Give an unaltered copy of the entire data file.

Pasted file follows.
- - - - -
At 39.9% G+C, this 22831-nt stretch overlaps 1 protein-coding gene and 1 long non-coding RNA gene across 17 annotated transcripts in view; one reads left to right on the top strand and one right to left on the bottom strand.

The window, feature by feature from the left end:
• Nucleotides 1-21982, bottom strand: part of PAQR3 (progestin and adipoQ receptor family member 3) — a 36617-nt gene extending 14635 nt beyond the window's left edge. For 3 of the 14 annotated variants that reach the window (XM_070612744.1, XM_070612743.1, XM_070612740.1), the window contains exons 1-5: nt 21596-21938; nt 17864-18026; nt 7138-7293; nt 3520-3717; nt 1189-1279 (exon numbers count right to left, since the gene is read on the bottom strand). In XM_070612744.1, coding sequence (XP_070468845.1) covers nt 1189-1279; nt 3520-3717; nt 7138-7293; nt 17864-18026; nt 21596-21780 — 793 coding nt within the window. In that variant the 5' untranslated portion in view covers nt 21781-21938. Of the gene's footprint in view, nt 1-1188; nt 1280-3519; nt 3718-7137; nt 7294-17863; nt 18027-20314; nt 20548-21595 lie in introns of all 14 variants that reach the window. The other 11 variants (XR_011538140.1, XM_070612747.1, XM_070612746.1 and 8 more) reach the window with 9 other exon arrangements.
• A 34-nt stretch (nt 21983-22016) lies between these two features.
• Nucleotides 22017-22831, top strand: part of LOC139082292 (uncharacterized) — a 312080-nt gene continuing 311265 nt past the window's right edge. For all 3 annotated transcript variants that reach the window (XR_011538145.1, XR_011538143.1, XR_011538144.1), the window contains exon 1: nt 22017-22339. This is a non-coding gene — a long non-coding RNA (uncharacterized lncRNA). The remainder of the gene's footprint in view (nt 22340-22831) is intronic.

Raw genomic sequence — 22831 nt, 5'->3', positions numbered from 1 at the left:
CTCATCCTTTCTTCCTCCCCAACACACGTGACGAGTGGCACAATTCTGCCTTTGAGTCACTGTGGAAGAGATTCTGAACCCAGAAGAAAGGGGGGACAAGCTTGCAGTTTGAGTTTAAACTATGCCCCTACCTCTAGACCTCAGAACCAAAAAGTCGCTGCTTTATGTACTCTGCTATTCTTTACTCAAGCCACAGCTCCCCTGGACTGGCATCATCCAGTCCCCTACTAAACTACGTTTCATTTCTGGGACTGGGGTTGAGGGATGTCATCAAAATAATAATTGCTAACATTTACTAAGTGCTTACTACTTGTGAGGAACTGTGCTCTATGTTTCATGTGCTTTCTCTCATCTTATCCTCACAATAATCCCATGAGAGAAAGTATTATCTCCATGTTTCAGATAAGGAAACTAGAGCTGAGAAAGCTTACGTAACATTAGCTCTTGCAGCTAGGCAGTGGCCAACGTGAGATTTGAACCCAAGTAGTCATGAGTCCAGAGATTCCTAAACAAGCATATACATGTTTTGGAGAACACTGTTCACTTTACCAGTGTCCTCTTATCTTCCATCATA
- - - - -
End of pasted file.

At 39.9% G+C, this 22831-nt stretch overlaps 1 protein-coding gene and 1 long non-coding RNA gene across 17 annotated transcripts in view; one reads left to right on the top strand and one right to left on the bottom strand.

The window, feature by feature from the left end:
• Nucleotides 1-21982, bottom strand: part of PAQR3 (progestin and adipoQ receptor family member 3) — a 36617-nt gene extending 14635 nt beyond the window's left edge. For 3 of the 14 annotated variants that reach the window (XM_070612744.1, XM_070612743.1, XM_070612740.1), the window contains exons 1-5: nt 21596-21938; nt 17864-18026; nt 7138-7293; nt 3520-3717; nt 1189-1279 (exon numbers count right to left, since the gene is read on the bottom strand). In XM_070612744.1, coding sequence (XP_070468845.1) covers nt 1189-1279; nt 3520-3717; nt 7138-7293; nt 17864-18026; nt 21596-21780 — 793 coding nt within the window. In that variant the 5' untranslated portion in view covers nt 21781-21938. Of the gene's footprint in view, nt 1-1188; nt 1280-3519; nt 3718-7137; nt 7294-17863; nt 18027-20314; nt 20548-21595 lie in introns of all 14 variants that reach the window. The other 11 variants (XR_011538140.1, XM_070612747.1, XM_070612746.1 and 8 more) reach the window with 9 other exon arrangements.
• A 34-nt stretch (nt 21983-22016) lies between these two features.
• Nucleotides 22017-22831, top strand: part of LOC139082292 (uncharacterized) — a 312080-nt gene continuing 311265 nt past the window's right edge. For all 3 annotated transcript variants that reach the window (XR_011538145.1, XR_011538143.1, XR_011538144.1), the window contains exon 1: nt 22017-22339. This is a non-coding gene — a long non-coding RNA (uncharacterized lncRNA). The remainder of the gene's footprint in view (nt 22340-22831) is intronic.

Raw genomic sequence — 22831 nt, 5'->3', positions numbered from 1 at the left:
CTCATCCTTTCTTCCTCCCCAACACACGTGACGAGTGGCACAATTCTGCCTTTGAGTCACTGTGGAAGAGATTCTGAACCCAGAAGAAAGGGGGGACAAGCTTGCAGTTTGAGTTTAAACTATGCCCCTACCTCTAGACCTCAGAACCAAAAAGTCGCTGCTTTATGTACTCTGCTATTCTTTACTCAAGCCACAGCTCCCCTGGACTGGCATCATCCAGTCCCCTACTAAACTACGTTTCATTTCTGGGACTGGGGTTGAGGGATGTCATCAAAATAATAATTGCTAACATTTACTAAGTGCTTACTACTTGTGAGGAACTGTGCTCTATGTTTCATGTGCTTTCTCTCATCTTATCCTCACAATAATCCCATGAGAGAAAGTATTATCTCCATGTTTCAGATAAGGAAACTAGAGCTGAGAAAGCTTACGTAACATTAGCTCTTGCAGCTAGGCAGTGGCCAACGTGAGATTTGAACCCAAGTAGTCATGAGTCCAGAGATTCCTAAACAAGCATATACATGTTTTGGAGAACACTGTTCACTTTACCAGTGTCCTCTTATCTTCCATCATA